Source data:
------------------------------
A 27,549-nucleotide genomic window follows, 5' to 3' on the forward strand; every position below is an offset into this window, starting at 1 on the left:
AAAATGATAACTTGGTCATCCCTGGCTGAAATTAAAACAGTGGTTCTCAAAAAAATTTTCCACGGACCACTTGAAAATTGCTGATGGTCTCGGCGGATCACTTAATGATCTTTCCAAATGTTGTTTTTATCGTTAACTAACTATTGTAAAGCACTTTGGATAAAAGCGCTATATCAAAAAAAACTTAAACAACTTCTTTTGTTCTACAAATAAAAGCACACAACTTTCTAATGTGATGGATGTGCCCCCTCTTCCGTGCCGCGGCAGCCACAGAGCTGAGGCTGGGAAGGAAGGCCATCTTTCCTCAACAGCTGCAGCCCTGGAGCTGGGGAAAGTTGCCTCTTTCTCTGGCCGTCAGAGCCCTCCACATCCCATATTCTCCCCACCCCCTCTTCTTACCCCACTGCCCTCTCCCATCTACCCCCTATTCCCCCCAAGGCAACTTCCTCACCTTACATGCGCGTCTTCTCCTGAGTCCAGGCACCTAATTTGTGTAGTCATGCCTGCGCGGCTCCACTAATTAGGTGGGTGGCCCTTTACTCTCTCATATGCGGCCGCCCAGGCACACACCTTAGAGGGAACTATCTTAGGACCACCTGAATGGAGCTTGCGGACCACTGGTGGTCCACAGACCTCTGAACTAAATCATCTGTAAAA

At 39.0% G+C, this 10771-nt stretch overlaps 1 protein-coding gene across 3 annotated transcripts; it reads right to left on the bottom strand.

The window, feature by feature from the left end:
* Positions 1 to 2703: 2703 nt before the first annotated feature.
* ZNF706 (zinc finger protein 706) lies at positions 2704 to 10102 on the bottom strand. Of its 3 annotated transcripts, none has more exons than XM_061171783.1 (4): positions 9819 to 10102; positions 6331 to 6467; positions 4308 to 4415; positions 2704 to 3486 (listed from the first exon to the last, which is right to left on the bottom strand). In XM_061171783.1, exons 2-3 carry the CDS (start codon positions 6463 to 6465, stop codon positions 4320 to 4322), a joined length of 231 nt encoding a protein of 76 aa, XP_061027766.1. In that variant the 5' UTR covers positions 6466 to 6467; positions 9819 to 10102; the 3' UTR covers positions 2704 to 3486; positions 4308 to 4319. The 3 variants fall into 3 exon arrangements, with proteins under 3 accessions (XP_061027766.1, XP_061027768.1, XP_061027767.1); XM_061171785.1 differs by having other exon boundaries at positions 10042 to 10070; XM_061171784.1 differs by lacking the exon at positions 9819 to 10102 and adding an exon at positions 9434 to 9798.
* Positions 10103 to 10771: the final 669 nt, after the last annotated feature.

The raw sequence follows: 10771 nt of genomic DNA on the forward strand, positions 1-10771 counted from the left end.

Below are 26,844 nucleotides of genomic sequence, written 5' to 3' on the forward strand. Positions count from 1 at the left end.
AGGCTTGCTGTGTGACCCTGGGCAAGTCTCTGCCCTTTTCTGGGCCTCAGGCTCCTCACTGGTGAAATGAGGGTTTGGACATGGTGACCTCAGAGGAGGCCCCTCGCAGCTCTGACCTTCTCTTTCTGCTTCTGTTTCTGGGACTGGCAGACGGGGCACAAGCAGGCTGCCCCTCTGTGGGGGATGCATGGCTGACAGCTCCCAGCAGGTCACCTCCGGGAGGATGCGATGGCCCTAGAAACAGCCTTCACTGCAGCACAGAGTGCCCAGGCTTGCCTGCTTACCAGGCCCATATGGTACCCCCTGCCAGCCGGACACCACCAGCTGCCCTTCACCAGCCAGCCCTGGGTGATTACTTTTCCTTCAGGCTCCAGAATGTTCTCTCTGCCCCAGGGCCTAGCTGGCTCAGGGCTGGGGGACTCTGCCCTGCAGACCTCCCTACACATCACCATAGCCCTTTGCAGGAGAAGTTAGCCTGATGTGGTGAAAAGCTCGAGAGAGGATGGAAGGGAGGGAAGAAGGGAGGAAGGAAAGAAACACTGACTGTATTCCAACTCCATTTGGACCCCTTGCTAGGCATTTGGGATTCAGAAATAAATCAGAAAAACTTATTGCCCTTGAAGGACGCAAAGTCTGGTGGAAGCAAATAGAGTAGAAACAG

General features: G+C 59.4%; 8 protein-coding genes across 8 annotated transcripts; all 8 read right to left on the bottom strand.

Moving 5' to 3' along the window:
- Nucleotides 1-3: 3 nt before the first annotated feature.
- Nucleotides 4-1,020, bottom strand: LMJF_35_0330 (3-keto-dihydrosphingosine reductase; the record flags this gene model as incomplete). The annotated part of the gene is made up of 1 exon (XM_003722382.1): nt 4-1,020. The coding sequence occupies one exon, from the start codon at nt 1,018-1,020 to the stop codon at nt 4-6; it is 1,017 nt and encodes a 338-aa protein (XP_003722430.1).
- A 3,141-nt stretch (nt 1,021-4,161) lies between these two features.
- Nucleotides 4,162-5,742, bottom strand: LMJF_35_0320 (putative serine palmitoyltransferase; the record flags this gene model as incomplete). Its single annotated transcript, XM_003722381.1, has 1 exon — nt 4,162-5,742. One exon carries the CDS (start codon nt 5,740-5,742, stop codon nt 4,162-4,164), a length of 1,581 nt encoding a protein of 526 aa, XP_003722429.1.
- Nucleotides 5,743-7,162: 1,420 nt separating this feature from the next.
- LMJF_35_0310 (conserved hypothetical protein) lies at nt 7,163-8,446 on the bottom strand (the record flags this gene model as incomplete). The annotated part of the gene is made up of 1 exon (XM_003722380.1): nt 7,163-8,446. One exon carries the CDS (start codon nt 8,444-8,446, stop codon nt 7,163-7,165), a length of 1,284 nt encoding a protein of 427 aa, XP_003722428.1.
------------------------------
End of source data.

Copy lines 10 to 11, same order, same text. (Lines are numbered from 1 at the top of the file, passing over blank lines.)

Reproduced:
AGGCTTGCTGTGTGACCCTGGGCAAGTCTCTGCCCTTTTCTGGGCCTCAGGCTCCTCACTGGTGAAATGAGGGTTTGGACATGGTGACCTCAGAGGAGGCCCCTCGCAGCTCTGACCTTCTCTTTCTGCTTCTGTTTCTGGGACTGGCAGACGGGGCACAAGCAGGCTGCCCCTCTGTGGGGGATGCATGGCTGACAGCTCCCAGCAGGTCACCTCCGGGAGGATGCGATGGCCCTAGAAACAGCCTTCACTGCAGCACAGAGTGCCCAGGCTTGCCTGCTTACCAGGCCCATATGGTACCCCCTGCCAGCCGGACACCACCAGCTGCCCTTCACCAGCCAGCCCTGGGTGATTACTTTTCCTTCAGGCTCCAGAATGTTCTCTCTGCCCCAGGGCCTAGCTGGCTCAGGGCTGGGGGACTCTGCCCTGCAGACCTCCCTACACATCACCATAGCCCTTTGCAGGAGAAGTTAGCCTGATGTGGTGAAAAGCTCGAGAGAGGATGGAAGGGAGGGAAGAAGGGAGGAAGGAAAGAAACACTGACTGTATTCCAACTCCATTTGGACCCCTTGCTAGGCATTTGGGATTCAGAAATAAATCAGAAAAACTTATTGCCCTTGAAGGACGCAAAGTCTGGTGGAAGCAAATAGAGTAGAAACAG

General features: G+C 59.4%; 8 protein-coding genes across 8 annotated transcripts; all 8 read right to left on the bottom strand.